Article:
Troubleshoot Word 2001 (and 98)
We don’t know how to fix all the things that can go wrong with Word, but we do have the solutions for many of the most common problems you’re likely to encounter. To find the best solution for you, read through the descriptions of the bulleted items below and the Known Issues sections where available. Unless you’re very sure you’ve identified the precise fix for your problem, you’d be well advised to read through this entire document before beginning any procedure; when it comes to Word, things are not always as clear cut as they may first appear!
For the most part, we have focused here on major problems – issues that make Word crash or render it dysfunctional. There are numerous “smaller” annoyances that can complicate your experience with Word, many of which are solved by adjusting your Preferences (Edit Menu in 2001; Tools Menu in 98) and/or AutoCorrect settings (Tools Menu). Exploring those two complex dialogs will greatly increase your satisfaction with using Word. If there’s no specific mention of your problem and you’ve worked through The Basics and General Troubleshooting, click on the Additional Resources link above.
This procedure is your first line of defense after restarting Word or rebooting the computer. The Desktop file contains information that the system uses to keep itself in order. When it corrupts, things can get “weird.” For instance, file associations can get munged so that when you double-click on a Word file, the wrong application opens.
You should rebuild the desktop file at least once a month and always after installing or uninstalling software.
Procedure: Restart (or boot up) your computer. As soon as you hear the opening “chime,” hold down both the Option and Command (Apple) keys. Do not release these keys until you see the Rebuild dialog box, which may take a couple of minutes while all your extensions load. Say “OK” to the Rebuild and go have a snack while the process completes.
Updating your version of Word may or may not solve your immediate problem, but if you’re not fully updated, you will have trouble sooner or later. Check the various topics below to see if a particular fix is most appropriate for you, but come back here if you don’t find the solution. Updating is not a quick procedure, and it won’t necessarily solve specific problems in Word that are caused by corruptions or conflicts, but it will make your program run better in general and will add important security features. So plan to update regardless, if you haven’t already.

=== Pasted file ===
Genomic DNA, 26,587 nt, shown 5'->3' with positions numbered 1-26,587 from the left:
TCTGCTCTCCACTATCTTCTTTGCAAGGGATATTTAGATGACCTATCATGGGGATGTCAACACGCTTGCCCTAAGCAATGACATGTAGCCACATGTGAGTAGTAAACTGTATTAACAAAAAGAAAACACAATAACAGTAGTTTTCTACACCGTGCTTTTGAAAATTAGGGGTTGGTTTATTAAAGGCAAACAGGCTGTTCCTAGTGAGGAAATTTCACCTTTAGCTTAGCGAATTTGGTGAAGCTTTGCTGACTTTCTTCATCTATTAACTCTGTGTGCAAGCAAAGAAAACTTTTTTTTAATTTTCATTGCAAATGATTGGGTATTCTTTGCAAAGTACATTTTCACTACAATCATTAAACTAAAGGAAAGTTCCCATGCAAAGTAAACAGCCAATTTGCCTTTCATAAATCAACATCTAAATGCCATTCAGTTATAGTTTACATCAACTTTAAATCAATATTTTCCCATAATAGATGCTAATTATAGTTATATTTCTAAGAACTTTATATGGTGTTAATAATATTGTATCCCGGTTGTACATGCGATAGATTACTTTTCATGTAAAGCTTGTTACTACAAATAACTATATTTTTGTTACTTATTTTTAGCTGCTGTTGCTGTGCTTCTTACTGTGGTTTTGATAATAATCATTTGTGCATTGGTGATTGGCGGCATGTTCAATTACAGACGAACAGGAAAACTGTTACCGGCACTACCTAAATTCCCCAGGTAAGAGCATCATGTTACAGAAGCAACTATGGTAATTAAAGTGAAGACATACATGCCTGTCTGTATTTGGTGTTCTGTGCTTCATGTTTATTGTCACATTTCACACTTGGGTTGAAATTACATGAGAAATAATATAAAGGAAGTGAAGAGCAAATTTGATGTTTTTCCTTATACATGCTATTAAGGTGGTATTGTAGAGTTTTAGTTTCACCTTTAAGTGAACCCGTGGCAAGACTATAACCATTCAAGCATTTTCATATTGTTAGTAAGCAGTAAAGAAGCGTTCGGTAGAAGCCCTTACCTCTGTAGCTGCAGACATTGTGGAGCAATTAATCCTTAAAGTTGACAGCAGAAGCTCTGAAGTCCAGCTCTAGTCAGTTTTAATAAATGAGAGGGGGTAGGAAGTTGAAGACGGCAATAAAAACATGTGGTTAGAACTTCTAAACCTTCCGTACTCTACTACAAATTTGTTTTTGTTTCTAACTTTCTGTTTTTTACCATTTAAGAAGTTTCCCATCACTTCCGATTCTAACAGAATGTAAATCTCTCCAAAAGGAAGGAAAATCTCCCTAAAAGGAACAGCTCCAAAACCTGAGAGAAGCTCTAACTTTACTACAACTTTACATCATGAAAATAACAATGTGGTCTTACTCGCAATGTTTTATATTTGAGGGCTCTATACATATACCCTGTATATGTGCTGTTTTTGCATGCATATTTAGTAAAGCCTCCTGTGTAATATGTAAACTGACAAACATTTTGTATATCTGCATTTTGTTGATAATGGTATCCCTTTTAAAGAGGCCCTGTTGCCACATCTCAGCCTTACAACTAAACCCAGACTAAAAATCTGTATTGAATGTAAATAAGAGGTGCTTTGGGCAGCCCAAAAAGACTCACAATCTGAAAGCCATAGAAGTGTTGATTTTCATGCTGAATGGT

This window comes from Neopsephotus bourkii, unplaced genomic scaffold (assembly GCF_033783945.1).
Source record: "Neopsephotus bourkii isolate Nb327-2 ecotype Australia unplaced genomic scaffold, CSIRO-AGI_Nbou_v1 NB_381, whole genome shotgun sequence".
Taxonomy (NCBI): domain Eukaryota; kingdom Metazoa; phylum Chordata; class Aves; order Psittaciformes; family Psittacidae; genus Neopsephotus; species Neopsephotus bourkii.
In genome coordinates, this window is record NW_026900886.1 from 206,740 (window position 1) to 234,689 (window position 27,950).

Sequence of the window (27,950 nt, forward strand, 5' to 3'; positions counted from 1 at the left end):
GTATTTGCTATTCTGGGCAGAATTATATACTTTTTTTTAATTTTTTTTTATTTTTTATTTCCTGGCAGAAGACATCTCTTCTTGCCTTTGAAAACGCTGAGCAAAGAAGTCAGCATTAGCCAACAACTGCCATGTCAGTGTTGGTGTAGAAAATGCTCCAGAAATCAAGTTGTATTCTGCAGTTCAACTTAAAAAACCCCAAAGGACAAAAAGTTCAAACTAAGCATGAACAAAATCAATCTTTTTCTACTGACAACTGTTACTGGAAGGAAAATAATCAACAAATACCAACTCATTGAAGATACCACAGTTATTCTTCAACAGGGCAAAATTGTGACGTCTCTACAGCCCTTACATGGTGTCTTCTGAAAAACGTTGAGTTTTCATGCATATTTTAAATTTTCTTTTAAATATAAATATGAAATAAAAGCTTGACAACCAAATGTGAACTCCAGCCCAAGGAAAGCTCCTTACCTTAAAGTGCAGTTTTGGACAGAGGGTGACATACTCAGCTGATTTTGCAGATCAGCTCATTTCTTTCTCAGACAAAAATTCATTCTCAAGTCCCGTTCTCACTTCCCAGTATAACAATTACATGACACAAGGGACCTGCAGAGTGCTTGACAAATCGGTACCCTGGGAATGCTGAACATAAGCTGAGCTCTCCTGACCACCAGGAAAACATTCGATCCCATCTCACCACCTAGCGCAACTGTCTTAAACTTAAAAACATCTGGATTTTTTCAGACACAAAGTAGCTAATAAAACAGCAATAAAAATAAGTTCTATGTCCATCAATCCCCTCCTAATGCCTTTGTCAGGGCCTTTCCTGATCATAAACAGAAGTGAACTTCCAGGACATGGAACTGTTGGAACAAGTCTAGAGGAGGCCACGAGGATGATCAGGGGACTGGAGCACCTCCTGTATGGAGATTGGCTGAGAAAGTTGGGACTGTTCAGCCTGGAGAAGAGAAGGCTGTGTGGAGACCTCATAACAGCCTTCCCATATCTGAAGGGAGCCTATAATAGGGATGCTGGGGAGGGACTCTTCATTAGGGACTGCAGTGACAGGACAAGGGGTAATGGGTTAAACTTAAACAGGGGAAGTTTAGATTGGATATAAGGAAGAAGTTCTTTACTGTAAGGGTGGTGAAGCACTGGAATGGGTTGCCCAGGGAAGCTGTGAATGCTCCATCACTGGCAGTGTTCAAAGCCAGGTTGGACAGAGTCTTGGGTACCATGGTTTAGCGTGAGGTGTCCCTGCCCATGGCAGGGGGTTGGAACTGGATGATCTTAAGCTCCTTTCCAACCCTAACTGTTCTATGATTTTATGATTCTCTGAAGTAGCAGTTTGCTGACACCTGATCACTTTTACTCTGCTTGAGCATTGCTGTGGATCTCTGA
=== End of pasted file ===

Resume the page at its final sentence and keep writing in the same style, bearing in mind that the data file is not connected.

Procedure: Download and install. Rebuild the desktop. If you had raised your Preferred Memory settings prior to updating, you will have to do so again since most updates will return your memory settings to the default.
You need at least the Microsoft Office 2001 for Mac Security Update 9.0.5 and the Microsoft Office 2001 for Mac Security Update 9.0.6 . If those links don't work, or for Office 98, search the general Microsoft Download Center.
Note: Although Microsoft has ceased developing Office 2001 and 98, it will still continue to issue updates if new security vulnerabilities are discovered. It is always worth your while, therefore, to check for more current updates than those listed above.
- Problems with Menus, Submenus, and Toolbars: Click here.
- “Disk Full” Error: Click here.
- System Errors (Error Types 1-3): System Errors can be caused by any one of a number of issues but in OS 9 (and under), insufficient Preferred Memory is often the culprit: Click here to learn how to deal with memory errors. If the errors persist, work through the rest of General Troubleshooting and be sure you have The Basics covered. If all of these measures fail, see this Microsoft Knowledge Base article: How to Troubleshoot Macintosh System Errors on OS 9.x and Earlier
This file, which contains various Preference and AutoCorrect settings, can become corrupt and cause problems (most notably, the Word 2001 dysfunctional menus bug).
Procedure: Quit Word and navigate to your Word Settings file as follows:
Word 2001: System folder> Preferences> Microsoft> Word Settings (9)
Word 98: System folder> Preferences> Word Settings (8)
Drag the Settings file to your desktop and reopen Word. A new Settings file will have been created.
If your problem is fixed and all is well, trash the corrupt file and reset your Preferences and AutoCorrect settings as desired. If not, close Word again, drag the original file back to its original location and replace the new Settings file that was created. You will not have to redo any of your settings.
Note: The Microsoft Office Settings file is an improbable but possible cause of problems in Word. Since it’s in the same location as the Word Settings file and since the same simple procedure is used to test it, you might as well go ahead and do it now, but only after first testing the Word Settings file.
This template, on which all new documents are based unless you have specified otherwise, can also become corrupt. If problems exist with all your documents, test the Normal template; if problems exist with a particular document, see Corrupt Document below.
Procedure: Quit Word and navigate to your Normal template as follows:
Word 2001: Applications>Microsoft Office 2001> Templates> Normal
Word 98: Applications> Microsoft Office 98 > Templates> Normal
Rename the Normal template (for instance OldNormal) and reopen Word. A new Normal will have been created.